is to afford a home at market values. For example, an affordability reading of
50 per cent means that homeownership costs, including mortgage payments,
utilities and property taxes, would take up 50 per cent of a typical
household's monthly pre-tax income.
Highlights from across Canada:
-- British Columbia:
housing affordability improving, still has to go the distance
While housing affordability in British Columbia still has a
long way to go before reaching less stressful levels,
homebuyers in the province received a welcome reprieve in the
fourth quarter. RBC measures fell by 1.1 percentage points for
condominium apartments and 1.0 percentage point for detached
bungalows. The two-storey home category experienced a small
increase (0.4 percentage points), though this followed a
substantial decline in the third quarter.
vibrant market bolstered by attractive affordability
Brisk demand for the province's housing in 2012 was supported
by a strong provincial economy, accelerating population growth
and attractive affordability. Further improvement was
registered in the fourth quarter with measures falling between
0.1 and 0.2 percentage points.
affordability conditions buck the national trend
Tight market conditions at the beginning of 2012 had a lasting
impact on home prices in Saskatchewan, which climbed at some of
the faster paces in Canada in the fourth quarter. Rising
property values caused affordability to deteriorate in the
fourth quarter with measures increasing between 0.5 and 1.1
market vigour unhindered by slight affordability deterioration
Manitoba's housing market registered a banner year in 2012 with
a record 14,000 existing homes sold, indicating that housing
affordability levels had little dissuasive effect on homebuyers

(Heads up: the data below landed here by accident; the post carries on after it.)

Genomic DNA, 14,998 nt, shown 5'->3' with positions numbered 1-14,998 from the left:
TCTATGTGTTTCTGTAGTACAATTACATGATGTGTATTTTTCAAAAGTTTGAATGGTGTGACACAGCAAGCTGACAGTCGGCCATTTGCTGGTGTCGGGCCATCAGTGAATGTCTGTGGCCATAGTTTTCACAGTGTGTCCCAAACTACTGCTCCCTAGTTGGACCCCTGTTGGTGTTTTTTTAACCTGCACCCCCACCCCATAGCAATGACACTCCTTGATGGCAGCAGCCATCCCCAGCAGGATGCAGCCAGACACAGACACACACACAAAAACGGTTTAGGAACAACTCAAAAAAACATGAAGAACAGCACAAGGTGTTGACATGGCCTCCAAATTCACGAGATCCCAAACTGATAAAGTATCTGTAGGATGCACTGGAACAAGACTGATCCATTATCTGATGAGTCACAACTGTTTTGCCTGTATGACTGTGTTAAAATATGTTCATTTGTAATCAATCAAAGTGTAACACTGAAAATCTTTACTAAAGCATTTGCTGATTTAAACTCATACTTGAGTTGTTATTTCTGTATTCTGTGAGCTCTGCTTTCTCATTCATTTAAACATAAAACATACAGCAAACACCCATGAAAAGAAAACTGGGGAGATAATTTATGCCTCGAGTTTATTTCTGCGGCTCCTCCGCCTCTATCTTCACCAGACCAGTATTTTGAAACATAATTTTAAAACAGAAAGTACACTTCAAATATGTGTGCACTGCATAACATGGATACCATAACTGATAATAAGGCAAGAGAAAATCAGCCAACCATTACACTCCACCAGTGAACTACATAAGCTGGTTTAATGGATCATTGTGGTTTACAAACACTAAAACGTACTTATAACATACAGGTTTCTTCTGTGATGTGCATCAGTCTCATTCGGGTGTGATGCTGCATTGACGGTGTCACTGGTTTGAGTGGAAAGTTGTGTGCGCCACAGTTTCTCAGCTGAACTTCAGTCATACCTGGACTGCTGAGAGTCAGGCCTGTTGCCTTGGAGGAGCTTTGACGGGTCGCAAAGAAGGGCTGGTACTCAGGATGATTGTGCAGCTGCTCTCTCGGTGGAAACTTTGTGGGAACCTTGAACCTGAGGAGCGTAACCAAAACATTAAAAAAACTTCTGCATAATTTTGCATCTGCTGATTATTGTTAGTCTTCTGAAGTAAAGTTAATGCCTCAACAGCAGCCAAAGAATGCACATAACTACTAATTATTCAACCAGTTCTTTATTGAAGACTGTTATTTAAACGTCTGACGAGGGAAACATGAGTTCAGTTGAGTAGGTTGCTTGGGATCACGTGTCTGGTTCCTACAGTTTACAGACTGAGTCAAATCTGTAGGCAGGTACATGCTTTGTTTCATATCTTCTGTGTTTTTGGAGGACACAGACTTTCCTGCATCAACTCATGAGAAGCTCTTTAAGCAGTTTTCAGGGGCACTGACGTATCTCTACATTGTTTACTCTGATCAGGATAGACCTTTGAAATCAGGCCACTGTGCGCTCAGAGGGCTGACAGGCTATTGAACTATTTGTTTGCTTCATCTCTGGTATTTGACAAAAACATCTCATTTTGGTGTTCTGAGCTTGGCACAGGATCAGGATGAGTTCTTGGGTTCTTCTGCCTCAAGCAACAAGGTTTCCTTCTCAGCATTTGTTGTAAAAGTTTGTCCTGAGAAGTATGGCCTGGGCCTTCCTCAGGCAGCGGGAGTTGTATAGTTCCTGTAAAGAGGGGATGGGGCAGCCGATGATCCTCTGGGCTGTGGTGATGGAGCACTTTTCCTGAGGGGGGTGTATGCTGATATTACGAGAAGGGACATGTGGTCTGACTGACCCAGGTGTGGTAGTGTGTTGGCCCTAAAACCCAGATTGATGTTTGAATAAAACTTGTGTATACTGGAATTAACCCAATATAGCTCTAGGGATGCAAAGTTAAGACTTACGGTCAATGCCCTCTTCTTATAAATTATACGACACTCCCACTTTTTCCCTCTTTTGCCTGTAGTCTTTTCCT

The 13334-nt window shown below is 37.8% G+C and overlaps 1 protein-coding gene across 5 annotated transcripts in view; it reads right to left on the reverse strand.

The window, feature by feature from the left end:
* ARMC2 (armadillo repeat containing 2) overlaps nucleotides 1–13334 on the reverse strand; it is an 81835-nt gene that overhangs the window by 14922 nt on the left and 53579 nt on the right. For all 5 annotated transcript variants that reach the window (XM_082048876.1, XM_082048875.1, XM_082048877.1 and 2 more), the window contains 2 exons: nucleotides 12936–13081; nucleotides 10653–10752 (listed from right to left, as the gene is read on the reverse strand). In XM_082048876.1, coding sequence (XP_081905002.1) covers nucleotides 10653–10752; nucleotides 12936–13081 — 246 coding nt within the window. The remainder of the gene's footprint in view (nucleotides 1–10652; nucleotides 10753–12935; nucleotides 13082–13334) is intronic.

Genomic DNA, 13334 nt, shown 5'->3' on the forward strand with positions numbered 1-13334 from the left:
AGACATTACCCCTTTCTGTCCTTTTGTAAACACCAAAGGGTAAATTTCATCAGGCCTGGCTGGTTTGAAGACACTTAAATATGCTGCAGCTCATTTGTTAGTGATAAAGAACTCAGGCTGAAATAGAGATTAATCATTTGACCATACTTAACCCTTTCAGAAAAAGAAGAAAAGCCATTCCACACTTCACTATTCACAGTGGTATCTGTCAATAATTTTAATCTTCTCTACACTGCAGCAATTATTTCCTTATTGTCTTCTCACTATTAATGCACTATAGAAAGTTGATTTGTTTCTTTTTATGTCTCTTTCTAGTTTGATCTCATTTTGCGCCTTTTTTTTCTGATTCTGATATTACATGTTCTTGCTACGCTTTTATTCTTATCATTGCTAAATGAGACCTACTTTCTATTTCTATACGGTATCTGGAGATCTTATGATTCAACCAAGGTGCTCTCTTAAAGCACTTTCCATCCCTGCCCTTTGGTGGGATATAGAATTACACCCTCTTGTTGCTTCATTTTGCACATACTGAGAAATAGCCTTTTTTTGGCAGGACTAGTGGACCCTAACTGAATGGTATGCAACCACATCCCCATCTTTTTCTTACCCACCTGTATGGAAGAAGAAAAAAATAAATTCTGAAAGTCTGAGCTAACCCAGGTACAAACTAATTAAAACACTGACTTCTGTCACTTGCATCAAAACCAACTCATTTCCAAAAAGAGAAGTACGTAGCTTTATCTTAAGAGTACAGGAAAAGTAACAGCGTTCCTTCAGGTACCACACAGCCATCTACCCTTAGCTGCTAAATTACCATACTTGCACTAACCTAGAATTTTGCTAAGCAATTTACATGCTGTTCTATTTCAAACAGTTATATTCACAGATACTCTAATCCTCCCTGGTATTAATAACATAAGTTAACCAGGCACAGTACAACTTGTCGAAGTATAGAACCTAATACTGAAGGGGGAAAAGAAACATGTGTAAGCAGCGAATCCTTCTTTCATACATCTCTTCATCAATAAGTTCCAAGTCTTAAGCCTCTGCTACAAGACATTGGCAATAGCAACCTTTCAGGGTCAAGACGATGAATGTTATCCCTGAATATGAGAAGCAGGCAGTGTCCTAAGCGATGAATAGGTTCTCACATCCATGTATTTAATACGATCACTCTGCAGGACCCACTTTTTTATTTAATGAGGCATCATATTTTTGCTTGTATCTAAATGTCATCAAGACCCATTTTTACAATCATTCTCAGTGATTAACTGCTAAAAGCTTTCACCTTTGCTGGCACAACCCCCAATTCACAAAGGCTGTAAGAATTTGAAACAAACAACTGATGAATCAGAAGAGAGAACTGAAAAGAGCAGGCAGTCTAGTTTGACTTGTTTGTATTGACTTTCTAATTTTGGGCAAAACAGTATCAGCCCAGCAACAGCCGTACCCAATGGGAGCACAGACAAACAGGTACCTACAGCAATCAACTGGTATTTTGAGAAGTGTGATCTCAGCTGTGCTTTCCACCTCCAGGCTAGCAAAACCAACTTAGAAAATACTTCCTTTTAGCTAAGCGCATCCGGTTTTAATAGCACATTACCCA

in 2012. Although measures for detached bungalows and
condominiums deteriorated in the fourth quarter, measures for
two-storey homes remained unchanged. RBC's measures for
Manitoba continued to rank slightly above their long-term
average, suggesting that any affordability strain is likely
minimal at this point.
affordability largely improves, tempering overall market
conditionsThe tightness that characterized Ontario's housing
market in the early part of 2012 gave way and a more balanced
market was observed in the second half of 2012, improving
overall affordability conditions in the province. RBC's
measures inched lower by 0.1 and 0.3 percentage points for the
detached bungalow and condominium apartment, respectively,
while the measure for two-storey homes rose marginally by 0.1
-- Atlantic Canada:
housing continues to be affordable
Affordability in the Atlantic region received another boost in
the fourth quarter, with RBC measures falling for two-storey
homes (by 1.0 percentage points) and detached bungalows (by 0.5
percentage points), keeping levels well below their respective
national averages. The measure for condominium apartments rose
modestly by 0.3 percentage points, though this followed a more
sizable drop in the previous period.
The full RBC Housing Trends and Affordability report is available online, as
of 8 a.m. ET today, at rbc.com/economics/market/.
Robert Hogue, Senior Economist, RBC Economics Research, 416 974-6192 Elyse
Lalonde, Manager, Communications, RBC Capital Markets, 416 842-5635